Mark Chatterley taps into your subconscious and creats an artistic dreamworld filled with floating figures and romantic hues, all while using clay as his unlikely medium.
Clay Art Center has brought those fantastical themes to reality this month with a showcase of his collection, Clay Dreams. Since its April 9 opening reception, the show have debuted as both an epitome of beauty and inspiration of technique for fellow clay-workers.
Life-like human bodies dance, touch and even fly through the gallery, evoking qualities of life powerful enough to satisfy any viewers’ appetite for self-expression and interpretation.
“Life, death, creation and destruction, this is the world I find myself in. I want my art to echo these thoughts, everything in a state of flux, changing and reforming,” said Chatterley of his work.
That kind of abstract thought can be seen through the stoneware piece, “Cosmo Head,” depicting an otherwise conventional body topped with psychedelic swirls in place of a face.
From an artist’s point of view, the uneven texture found throughout the collection creates a look pretty uncharacteristic of most ceramics styles.
Pottery teacher Heather Houston pointed out that the crater-like appearance of the outer shell “would be considered a defect if you were making pottery, but in this case it makes the [figure] look ancient—like an artifact.”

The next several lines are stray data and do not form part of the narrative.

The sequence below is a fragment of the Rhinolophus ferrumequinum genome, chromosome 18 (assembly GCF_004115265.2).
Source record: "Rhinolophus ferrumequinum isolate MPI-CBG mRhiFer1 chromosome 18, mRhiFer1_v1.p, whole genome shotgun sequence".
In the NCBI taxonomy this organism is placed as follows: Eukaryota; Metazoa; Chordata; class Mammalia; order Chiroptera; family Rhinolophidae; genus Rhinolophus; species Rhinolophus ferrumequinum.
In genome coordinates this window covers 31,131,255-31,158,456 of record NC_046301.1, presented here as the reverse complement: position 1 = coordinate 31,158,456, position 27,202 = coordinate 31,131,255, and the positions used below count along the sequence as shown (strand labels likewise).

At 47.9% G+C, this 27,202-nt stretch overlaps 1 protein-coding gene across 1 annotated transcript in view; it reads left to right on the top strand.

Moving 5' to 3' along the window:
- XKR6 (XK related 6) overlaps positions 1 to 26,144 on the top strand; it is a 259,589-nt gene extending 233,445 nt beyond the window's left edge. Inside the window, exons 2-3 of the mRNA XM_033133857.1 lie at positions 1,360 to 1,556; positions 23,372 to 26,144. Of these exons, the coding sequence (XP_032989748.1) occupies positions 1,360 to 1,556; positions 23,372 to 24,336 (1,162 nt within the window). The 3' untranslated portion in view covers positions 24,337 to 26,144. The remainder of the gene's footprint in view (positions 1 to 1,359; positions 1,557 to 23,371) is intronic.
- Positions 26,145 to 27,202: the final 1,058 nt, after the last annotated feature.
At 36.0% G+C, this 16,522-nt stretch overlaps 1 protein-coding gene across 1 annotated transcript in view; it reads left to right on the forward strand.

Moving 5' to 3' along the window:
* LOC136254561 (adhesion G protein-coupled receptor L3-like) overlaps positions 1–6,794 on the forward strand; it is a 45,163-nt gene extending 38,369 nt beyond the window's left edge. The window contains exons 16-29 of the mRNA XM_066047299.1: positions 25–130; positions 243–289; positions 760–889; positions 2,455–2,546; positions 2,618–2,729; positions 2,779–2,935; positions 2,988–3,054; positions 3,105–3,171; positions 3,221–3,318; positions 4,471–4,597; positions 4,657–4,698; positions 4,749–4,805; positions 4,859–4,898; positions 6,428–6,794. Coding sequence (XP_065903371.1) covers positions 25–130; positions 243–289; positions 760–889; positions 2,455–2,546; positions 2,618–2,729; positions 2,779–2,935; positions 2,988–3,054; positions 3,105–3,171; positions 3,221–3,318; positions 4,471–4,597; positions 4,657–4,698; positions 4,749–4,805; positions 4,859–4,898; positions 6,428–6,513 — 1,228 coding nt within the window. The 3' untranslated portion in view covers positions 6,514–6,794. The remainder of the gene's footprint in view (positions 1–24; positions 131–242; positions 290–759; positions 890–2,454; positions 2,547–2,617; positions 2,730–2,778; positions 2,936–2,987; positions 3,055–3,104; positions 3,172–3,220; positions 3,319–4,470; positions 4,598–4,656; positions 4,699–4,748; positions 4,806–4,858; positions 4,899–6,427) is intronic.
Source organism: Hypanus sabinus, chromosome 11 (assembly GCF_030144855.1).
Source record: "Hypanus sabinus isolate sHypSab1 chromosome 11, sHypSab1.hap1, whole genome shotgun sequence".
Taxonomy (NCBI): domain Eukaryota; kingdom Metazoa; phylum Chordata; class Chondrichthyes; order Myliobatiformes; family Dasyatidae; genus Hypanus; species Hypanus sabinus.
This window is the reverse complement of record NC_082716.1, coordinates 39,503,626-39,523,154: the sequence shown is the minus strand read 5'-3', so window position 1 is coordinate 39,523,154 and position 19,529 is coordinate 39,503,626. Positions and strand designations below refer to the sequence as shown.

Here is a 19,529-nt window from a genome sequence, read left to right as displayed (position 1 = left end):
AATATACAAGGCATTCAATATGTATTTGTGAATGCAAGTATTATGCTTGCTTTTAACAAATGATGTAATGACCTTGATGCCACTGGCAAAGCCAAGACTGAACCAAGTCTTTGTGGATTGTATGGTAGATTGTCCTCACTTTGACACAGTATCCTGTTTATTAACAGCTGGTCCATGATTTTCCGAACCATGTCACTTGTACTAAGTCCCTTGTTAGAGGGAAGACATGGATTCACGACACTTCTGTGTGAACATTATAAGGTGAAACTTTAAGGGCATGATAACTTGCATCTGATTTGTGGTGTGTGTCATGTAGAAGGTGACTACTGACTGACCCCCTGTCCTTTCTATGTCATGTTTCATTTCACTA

Other works, like “Dirty Dancing,” and “Kiss” tout more emphatic emotions. Alluding to the metaphor that compares two in love to equal one whole being, two figures are gazing into each other’s eyes with bodies literally intertwined—seeming almost to appear as a lovelorn two-headed snake.
“The feeling hits something, and [the result] and the human interaction between two people is in a dream theme [suggesting] things that are not quite possible,” added artist-in-residency, Andrew Coombs.
Port Chester natives aren’t the only ones smitten with Chatterley’s sentimental resonance.
Signature tones by the Michigan artist have earned him over twenty awards from around the world, including venues like the Fletcher Challenge Ceramics Award in Auckland, New Zealand, the Taiwan Golden Ceramics Award in Taipei.
He was also a participant in a JINRO International Ceramic Art (JICA) Workshop Invitational at the Hong-ik Ceramic Research Institute in Seoul, Korea.
According to Program Director Leigh Mickelson, Clay Dreams has made an impression on collectors in its short time on display, with half the work sold for $23,000 in just 10 days.
The showcase will on display at Clay Art Center (40 Beech St., Port Chester) until May 7. Visit www.clayartcenter.org for more information.